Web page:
This is riveting reading–a speech by Fed Governor Kevin Warsh at the Securities Industry and Financial Markets Association in NYC. It’s a must read.
I check the Fed site regularly and I’m always up-to-date on the speeches–because I like reading them, not because it’s a function of my job. This is one of the best speeches I’ve ever read. Read the whole thing using the link above, but here are my favorite passages.
The New Malaise
After a cyclical boost early this year, the current state of the U.S. economy is unimpressive: modest growth in output, high levels of unemployment, stagnant wages, low levels of consumer and business sentiment, and volatile financial markets. Extrapolating from recent data, many in your business and mine predict only a middling recovery in the next several years. They call it “the new normal.” I call it the new malaise.
The prevailing theory has it that U.S. policymakers should not deny our foregone fate. We should accept smaller improvements in output and employment and productivity over the horizon. We should not stand before you and feign optimism or profess misplaced hubris. Instead, we should resign ourselves to the new normal now upon us, and conduct policy accordingly. In particular, central bankers in advanced economies–against a backdrop of disinflation–should be comfortably permissive in the conduct of monetary policy, still more encouraging of still more accommodative central bank policies for still longer periods. That is the last best hope, they argue, to preserve the remaining vestiges of a golden age that is no more.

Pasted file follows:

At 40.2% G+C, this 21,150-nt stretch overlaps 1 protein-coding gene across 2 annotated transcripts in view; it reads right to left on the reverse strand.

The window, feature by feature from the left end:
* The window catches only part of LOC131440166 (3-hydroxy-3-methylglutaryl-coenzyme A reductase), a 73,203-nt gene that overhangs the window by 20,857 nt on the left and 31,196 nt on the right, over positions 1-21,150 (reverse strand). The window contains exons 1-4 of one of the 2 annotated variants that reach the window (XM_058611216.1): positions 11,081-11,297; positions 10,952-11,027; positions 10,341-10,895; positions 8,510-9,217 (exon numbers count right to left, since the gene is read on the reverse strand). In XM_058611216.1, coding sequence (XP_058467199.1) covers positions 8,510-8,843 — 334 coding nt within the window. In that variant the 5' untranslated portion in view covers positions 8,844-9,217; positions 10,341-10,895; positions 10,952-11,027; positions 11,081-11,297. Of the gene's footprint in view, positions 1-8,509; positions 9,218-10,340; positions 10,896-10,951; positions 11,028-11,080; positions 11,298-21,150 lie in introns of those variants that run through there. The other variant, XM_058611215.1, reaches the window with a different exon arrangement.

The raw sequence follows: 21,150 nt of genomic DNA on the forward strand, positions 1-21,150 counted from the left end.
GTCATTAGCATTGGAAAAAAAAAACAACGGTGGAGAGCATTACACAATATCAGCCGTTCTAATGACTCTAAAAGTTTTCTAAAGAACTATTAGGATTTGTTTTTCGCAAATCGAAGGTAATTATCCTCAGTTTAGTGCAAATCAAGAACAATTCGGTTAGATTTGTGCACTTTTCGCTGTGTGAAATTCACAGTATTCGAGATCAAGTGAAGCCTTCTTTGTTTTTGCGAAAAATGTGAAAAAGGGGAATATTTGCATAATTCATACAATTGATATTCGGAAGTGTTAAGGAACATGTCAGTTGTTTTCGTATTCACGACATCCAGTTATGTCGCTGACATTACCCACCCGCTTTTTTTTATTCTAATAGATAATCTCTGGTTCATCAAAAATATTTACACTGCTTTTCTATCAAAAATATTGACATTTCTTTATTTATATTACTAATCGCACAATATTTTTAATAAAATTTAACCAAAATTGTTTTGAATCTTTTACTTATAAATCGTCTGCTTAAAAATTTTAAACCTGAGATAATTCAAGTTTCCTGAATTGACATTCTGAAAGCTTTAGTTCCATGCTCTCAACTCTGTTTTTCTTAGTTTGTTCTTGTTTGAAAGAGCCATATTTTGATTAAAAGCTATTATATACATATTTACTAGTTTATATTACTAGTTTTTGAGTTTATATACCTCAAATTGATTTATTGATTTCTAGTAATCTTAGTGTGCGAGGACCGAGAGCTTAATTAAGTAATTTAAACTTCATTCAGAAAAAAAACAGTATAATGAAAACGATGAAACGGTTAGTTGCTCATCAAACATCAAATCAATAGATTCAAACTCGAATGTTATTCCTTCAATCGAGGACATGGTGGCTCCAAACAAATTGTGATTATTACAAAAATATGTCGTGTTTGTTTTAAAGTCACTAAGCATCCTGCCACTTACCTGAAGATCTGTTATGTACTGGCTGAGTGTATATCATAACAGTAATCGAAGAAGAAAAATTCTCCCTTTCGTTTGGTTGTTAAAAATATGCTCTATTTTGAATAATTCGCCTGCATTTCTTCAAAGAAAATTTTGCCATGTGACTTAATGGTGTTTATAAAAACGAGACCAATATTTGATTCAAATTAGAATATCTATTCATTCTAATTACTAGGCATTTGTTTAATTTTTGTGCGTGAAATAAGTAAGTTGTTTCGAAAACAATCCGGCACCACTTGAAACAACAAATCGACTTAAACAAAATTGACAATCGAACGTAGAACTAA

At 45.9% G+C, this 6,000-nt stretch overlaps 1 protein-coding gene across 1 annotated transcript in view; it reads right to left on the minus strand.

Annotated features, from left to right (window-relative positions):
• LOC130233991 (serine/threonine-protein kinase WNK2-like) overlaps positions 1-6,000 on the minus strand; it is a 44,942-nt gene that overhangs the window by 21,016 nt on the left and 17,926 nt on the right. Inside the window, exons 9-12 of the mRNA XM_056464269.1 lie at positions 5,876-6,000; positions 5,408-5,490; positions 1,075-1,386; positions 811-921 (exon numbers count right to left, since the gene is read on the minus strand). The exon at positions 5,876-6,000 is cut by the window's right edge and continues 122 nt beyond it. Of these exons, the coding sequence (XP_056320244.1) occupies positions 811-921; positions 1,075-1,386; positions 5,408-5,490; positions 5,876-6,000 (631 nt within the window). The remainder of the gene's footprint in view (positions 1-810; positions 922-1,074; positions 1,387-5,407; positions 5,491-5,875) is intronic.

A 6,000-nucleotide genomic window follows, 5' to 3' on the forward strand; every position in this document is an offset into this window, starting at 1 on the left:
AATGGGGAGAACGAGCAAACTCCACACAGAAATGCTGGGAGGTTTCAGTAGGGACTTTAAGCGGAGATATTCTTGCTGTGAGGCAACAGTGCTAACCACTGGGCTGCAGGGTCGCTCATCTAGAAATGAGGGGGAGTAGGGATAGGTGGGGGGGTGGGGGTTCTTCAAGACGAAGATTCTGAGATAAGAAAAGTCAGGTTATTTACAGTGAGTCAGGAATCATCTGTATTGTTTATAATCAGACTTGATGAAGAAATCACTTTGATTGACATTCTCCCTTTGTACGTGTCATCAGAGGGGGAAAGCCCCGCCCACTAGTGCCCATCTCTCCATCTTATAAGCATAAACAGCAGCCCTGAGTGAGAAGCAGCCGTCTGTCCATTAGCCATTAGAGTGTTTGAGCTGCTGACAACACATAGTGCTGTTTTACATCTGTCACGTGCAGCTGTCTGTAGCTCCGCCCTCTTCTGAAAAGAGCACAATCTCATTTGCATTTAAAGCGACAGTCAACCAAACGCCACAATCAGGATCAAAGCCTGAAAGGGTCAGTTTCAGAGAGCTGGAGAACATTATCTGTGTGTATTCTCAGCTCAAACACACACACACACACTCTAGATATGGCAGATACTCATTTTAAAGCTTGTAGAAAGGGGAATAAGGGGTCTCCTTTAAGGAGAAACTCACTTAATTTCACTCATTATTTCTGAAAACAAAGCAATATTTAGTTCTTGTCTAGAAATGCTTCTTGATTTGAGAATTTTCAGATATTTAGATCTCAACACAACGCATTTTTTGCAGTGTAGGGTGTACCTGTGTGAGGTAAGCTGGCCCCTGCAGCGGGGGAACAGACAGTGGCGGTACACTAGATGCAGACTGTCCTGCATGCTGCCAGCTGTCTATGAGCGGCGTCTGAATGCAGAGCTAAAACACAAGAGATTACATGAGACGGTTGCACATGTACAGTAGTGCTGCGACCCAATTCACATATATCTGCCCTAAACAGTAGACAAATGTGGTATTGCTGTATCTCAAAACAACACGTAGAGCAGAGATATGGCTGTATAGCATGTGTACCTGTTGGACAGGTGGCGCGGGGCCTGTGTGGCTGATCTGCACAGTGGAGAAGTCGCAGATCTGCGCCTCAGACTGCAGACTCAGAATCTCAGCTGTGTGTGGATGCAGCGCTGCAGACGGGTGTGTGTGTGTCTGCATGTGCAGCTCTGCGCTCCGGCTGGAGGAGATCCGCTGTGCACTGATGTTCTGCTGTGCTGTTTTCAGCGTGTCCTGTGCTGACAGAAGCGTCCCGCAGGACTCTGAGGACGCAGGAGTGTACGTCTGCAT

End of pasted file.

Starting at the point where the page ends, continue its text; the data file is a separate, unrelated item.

I reject this view. I consider this emerging ethos to be dangerous and defeatist and debunked by America’s own exceptional economic history. The dour economic tale being told is not inevitable. Our citizens are not unwitting victims of some unavoidable fate. The current period of subpar growth and high unemployment is real, but it need not persist. We should not lower our expectations. We should improve our policies.
So, how far does the economy find itself from our aspirations? If policies could be moved in the right direction, we could close the gap between the new malaise and the new promise. Policy need not be perfect, but it cannot be so growth-defeating. The U.S. economy is capable of much more than it is delivering.
Hence, the deleveraging by our household and business sectors is not a pattern to be arrested, but good prudence to be celebrated. Larger, more liquid corporate balance sheets and higher personal saving rates are the reasonable and right responses to massive government dissaving and unpredictable government policies. The steep correction in housing markets, while painful, lays the foundation for recovery–far better than the countless programs that sought to subsidize and temporize the inevitable repricing. It is these transitions in our market economy–and the adoption of pro-growth fiscal, regulatory, and trade policies–that lay the essential groundwork for greater, more sustainable prosperity.